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Carolina Herrera Fall 2010 Ready-to-Wear Collection Review — Painterly Opulence

By Lisa Martinez

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“There is an alluring confidence in the women who inspired the Fall 2010 collection. A sophisticated, feminine attitude and striking details reveal an integrity of luxury.” So began the program notes for the Carolina Herrera Fall 2010 Ready-to-Wear runway presentation. In recent seasons, the Venezuelan matriarch has infused her eponymous collection with more artistic references, citing everything from Baroque furnishings to artisanal Japanese basket weaving techniques as influences. For autumn, that architecturally thematic foundation integrated a more painterly aesthetic. The CFDA Award-winning designer unveiled a collection of 42 looks, rich with sumptuous textures, an intense palette, and luxurious embroideries.

“This collection is opulent,” proclaimed Carolina Herrera backstage. “That is what women like.” With many of the looks featuring sable, fisher, fox, mink, eel, or crocodile, it was clear that the designer, who is celebrated among the social set, was determined to grant her clients’ wishes—delivering what she does best, a collection that felt exquisitely elegant. Deep shades of chocolate, grey, red, and black were juxtaposed against less subdued hues of camel, white, okra, and azalea. Prussian blue, which Mrs. Herrera more precisely described as Nattier blue after Jean-Marc Nattier, was brilliantly incorporated here and personified her ensembles with an historical composition the French painter was often celebrated for capturing in his fashionable portraitures of court ladies. Brushstroke, portrait, mosaic, and floral were the signature prints that elevated silk blouses and dresses. The delicately nuanced wearable art separates helped to balance the collection’s moodier color story and heavier fabrications. Embroidered antique stones, herringbone lame, and metallic silks added another luxe layer to the refined collection.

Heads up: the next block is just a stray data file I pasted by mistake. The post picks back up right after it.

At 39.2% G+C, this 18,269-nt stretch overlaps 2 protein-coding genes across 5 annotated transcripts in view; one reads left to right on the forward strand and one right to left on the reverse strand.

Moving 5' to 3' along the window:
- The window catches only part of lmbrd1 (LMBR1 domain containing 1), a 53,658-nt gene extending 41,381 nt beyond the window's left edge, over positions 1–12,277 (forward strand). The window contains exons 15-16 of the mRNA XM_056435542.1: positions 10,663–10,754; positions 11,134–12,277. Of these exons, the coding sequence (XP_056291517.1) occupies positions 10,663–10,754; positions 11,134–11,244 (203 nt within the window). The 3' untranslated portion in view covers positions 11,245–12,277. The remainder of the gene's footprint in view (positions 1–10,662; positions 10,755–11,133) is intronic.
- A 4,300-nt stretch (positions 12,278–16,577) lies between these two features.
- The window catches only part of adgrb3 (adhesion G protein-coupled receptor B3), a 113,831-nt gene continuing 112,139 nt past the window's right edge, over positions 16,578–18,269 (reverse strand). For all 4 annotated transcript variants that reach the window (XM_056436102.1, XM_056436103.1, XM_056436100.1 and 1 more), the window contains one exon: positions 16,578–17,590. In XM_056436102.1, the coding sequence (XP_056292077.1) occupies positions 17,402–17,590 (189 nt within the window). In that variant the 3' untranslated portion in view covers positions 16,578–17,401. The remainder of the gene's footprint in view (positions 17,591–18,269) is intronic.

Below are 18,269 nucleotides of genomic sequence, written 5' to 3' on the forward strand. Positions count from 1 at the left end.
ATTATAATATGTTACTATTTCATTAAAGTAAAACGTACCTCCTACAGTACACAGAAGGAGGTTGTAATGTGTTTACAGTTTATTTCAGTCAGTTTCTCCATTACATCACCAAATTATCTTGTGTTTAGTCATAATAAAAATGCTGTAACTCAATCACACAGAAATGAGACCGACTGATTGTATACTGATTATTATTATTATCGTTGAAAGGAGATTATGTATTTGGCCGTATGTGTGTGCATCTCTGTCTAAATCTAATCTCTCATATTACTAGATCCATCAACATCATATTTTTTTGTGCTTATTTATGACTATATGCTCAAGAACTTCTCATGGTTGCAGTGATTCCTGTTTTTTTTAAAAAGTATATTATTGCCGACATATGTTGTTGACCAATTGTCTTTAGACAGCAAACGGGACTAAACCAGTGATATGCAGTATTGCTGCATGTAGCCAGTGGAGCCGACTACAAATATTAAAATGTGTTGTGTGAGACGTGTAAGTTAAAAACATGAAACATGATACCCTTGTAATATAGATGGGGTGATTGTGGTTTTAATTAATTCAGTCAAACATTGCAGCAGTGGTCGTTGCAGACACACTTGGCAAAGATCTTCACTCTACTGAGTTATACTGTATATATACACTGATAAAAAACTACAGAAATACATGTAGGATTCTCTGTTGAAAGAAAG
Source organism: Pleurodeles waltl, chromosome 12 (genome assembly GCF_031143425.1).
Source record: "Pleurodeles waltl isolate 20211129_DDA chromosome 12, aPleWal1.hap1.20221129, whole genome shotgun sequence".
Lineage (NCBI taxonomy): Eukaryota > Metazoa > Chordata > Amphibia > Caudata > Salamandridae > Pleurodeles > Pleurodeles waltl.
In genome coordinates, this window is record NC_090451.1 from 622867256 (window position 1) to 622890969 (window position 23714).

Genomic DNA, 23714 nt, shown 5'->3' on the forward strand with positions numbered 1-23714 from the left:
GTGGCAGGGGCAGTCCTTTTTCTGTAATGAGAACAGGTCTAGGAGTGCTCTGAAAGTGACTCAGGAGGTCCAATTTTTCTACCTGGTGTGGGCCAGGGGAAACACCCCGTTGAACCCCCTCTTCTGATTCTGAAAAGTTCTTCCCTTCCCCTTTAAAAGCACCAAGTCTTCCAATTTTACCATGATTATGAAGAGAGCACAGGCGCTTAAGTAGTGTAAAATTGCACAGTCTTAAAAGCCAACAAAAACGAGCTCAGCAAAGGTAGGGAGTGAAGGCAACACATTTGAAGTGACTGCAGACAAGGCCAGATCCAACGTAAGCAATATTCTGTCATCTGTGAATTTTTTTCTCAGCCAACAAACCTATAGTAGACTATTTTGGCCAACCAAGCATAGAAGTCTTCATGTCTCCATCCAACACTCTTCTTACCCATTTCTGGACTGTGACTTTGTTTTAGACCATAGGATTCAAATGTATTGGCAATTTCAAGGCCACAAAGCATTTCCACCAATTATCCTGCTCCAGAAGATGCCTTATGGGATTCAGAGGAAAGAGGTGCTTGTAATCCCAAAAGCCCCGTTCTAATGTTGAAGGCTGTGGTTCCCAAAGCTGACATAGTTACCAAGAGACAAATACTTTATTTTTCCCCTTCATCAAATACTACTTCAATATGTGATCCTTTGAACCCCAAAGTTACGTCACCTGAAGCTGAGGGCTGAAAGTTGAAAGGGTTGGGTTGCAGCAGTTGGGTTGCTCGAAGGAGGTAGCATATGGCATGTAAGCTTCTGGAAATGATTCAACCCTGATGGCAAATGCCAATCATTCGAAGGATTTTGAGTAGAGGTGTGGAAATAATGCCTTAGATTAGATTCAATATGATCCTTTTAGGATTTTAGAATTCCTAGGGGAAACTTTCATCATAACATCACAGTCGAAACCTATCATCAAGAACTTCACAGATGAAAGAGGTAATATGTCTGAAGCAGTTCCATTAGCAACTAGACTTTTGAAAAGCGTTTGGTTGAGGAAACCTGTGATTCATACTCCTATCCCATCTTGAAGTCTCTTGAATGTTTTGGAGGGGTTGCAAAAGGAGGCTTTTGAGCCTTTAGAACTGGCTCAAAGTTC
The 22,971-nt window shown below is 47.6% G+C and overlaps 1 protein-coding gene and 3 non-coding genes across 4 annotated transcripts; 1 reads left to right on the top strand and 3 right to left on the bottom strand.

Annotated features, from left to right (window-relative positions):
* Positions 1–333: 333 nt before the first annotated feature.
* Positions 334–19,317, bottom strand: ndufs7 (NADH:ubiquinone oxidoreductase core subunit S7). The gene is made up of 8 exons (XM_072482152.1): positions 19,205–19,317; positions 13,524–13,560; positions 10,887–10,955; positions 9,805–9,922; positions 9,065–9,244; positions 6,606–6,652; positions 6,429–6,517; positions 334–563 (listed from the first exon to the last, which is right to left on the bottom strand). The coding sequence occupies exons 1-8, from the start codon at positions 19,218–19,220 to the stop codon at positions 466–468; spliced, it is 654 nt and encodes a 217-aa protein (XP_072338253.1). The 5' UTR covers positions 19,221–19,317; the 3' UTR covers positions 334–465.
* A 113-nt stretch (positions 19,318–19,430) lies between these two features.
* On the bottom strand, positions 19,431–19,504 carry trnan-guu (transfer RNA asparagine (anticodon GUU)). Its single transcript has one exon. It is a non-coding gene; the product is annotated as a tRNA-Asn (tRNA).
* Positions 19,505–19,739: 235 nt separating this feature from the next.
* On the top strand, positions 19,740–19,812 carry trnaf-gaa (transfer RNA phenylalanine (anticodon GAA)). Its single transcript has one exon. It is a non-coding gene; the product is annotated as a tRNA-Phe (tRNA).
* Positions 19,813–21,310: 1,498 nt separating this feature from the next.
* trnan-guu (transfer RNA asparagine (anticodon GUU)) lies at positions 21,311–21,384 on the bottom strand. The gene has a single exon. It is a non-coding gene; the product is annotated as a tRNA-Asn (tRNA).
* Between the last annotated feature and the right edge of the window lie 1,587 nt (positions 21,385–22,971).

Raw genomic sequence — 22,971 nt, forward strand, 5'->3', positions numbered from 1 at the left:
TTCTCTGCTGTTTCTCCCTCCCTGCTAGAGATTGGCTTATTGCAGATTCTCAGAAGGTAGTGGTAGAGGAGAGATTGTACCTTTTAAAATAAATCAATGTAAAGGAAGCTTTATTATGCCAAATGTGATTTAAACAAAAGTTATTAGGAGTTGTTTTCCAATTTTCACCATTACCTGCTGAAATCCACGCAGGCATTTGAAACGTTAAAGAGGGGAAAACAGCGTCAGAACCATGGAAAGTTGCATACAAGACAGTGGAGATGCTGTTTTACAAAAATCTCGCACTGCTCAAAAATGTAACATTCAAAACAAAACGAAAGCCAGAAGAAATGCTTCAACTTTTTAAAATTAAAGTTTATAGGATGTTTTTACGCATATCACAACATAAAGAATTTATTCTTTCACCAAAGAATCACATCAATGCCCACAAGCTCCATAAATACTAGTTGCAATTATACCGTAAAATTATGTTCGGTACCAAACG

One of the more notable differences from last fall was a more voluminous, forgiving silhouette. While the Fall 2009 collection gilded the fashion lily with cupric elements, this season replaced copper lace tapered pants for mohair windowpane wide leg trousers. Proportions were also manipulated by creating fuller sleeves and bell-shaped skirts on dresses and coats.  Carolina Herrera was not entirely immune to the pervasively structural trend dominating catwalks around the globe, but here the asymmetrical, inverted, and sculpted pleats translated more as stunning sartorial statements and less as ubiquitously contrived shapes. There is a danger in these angular and linear cuts feeling too stiff and constricted, but any perceived rigidity was softened by ladylike accents from belting the waist and accentuating with fur to seasonal cloak-and-dagger accessories such as the Shaneen Huxham gloves and the Albertus Swanepoel hats. Etched jacquards and fluid ruffles romantically played against the masculine twpetal jacquard eed and windowpane haberdashery.

 

My favorite opulent offerings included: the black and camel striped wool and organza full sleeve dress; the deep red silver etched asymmetrical one-shoulder dress; the camel crocodile and wool jacket paired with stone mélange wool wide leg pant and camel crocodile belt; the deep red and black appliquéd velvet floral strapless dress; the Prussian blue mosaic embroidered off-the-shoulder full sleeve dress with smoke grey sable trim; and the steel blue taffeta bolero with gunmetal and antique silver stones atop a steel blue and black etched floral jacquard bell skirt dress, and deep red eel belt.

While some herald the return to opulence as financial analysts report that there may indeed be light at the end of this recessionary tunnel, with an optimistic forecast for recovery on the 2011 horizon, those of us who may have shifted towards a more pragmatic luxury have never wanted to sacrifice femininity and elegance. Mrs. Herrera is one of those rare designers who allows us a dose of fashion escapism and heightens our self-confidence; regardless of the economic climate, she always makes us feeling special and beautiful.


Images provided courtesy of Mercedes-Benz Fashion Week Newsgroup.

For more information please visit, http://www.carolinaherrera.com/

Published on Dec 31, 1969

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